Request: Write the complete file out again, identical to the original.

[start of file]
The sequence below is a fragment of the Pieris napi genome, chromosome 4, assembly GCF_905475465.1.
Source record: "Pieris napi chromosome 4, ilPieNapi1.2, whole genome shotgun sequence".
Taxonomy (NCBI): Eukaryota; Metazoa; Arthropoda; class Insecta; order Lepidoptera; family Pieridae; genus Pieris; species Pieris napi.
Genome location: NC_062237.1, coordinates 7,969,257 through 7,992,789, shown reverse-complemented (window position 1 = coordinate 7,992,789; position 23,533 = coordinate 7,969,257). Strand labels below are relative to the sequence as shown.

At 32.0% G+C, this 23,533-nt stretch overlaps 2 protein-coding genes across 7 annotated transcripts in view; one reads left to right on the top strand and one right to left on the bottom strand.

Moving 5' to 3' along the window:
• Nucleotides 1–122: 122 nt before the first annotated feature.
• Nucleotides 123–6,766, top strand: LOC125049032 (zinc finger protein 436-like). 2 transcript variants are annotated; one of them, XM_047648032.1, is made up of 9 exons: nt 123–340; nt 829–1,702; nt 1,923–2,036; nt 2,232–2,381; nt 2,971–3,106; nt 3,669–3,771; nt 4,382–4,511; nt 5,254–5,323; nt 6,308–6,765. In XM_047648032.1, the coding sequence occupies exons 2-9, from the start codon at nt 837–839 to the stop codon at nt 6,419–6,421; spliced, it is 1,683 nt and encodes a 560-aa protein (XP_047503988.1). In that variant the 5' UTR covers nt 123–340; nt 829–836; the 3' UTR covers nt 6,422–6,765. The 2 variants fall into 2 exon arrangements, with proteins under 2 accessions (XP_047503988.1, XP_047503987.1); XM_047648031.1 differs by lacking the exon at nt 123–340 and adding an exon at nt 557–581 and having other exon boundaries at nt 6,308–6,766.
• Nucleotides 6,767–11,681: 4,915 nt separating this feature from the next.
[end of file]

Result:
The sequence below is a fragment of the Pieris napi genome, chromosome 4, assembly GCF_905475465.1.
Source record: "Pieris napi chromosome 4, ilPieNapi1.2, whole genome shotgun sequence".
Taxonomy (NCBI): Eukaryota; Metazoa; Arthropoda; class Insecta; order Lepidoptera; family Pieridae; genus Pieris; species Pieris napi.
Genome location: NC_062237.1, coordinates 7,969,257 through 7,992,789, shown reverse-complemented (window position 1 = coordinate 7,992,789; position 23,533 = coordinate 7,969,257). Strand labels below are relative to the sequence as shown.

At 32.0% G+C, this 23,533-nt stretch overlaps 2 protein-coding genes across 7 annotated transcripts in view; one reads left to right on the top strand and one right to left on the bottom strand.

Moving 5' to 3' along the window:
• Nucleotides 1–122: 122 nt before the first annotated feature.
• Nucleotides 123–6,766, top strand: LOC125049032 (zinc finger protein 436-like). 2 transcript variants are annotated; one of them, XM_047648032.1, is made up of 9 exons: nt 123–340; nt 829–1,702; nt 1,923–2,036; nt 2,232–2,381; nt 2,971–3,106; nt 3,669–3,771; nt 4,382–4,511; nt 5,254–5,323; nt 6,308–6,765. In XM_047648032.1, the coding sequence occupies exons 2-9, from the start codon at nt 837–839 to the stop codon at nt 6,419–6,421; spliced, it is 1,683 nt and encodes a 560-aa protein (XP_047503988.1). In that variant the 5' UTR covers nt 123–340; nt 829–836; the 3' UTR covers nt 6,422–6,765. The 2 variants fall into 2 exon arrangements, with proteins under 2 accessions (XP_047503988.1, XP_047503987.1); XM_047648031.1 differs by lacking the exon at nt 123–340 and adding an exon at nt 557–581 and having other exon boundaries at nt 6,308–6,766.
• Nucleotides 6,767–11,681: 4,915 nt separating this feature from the next.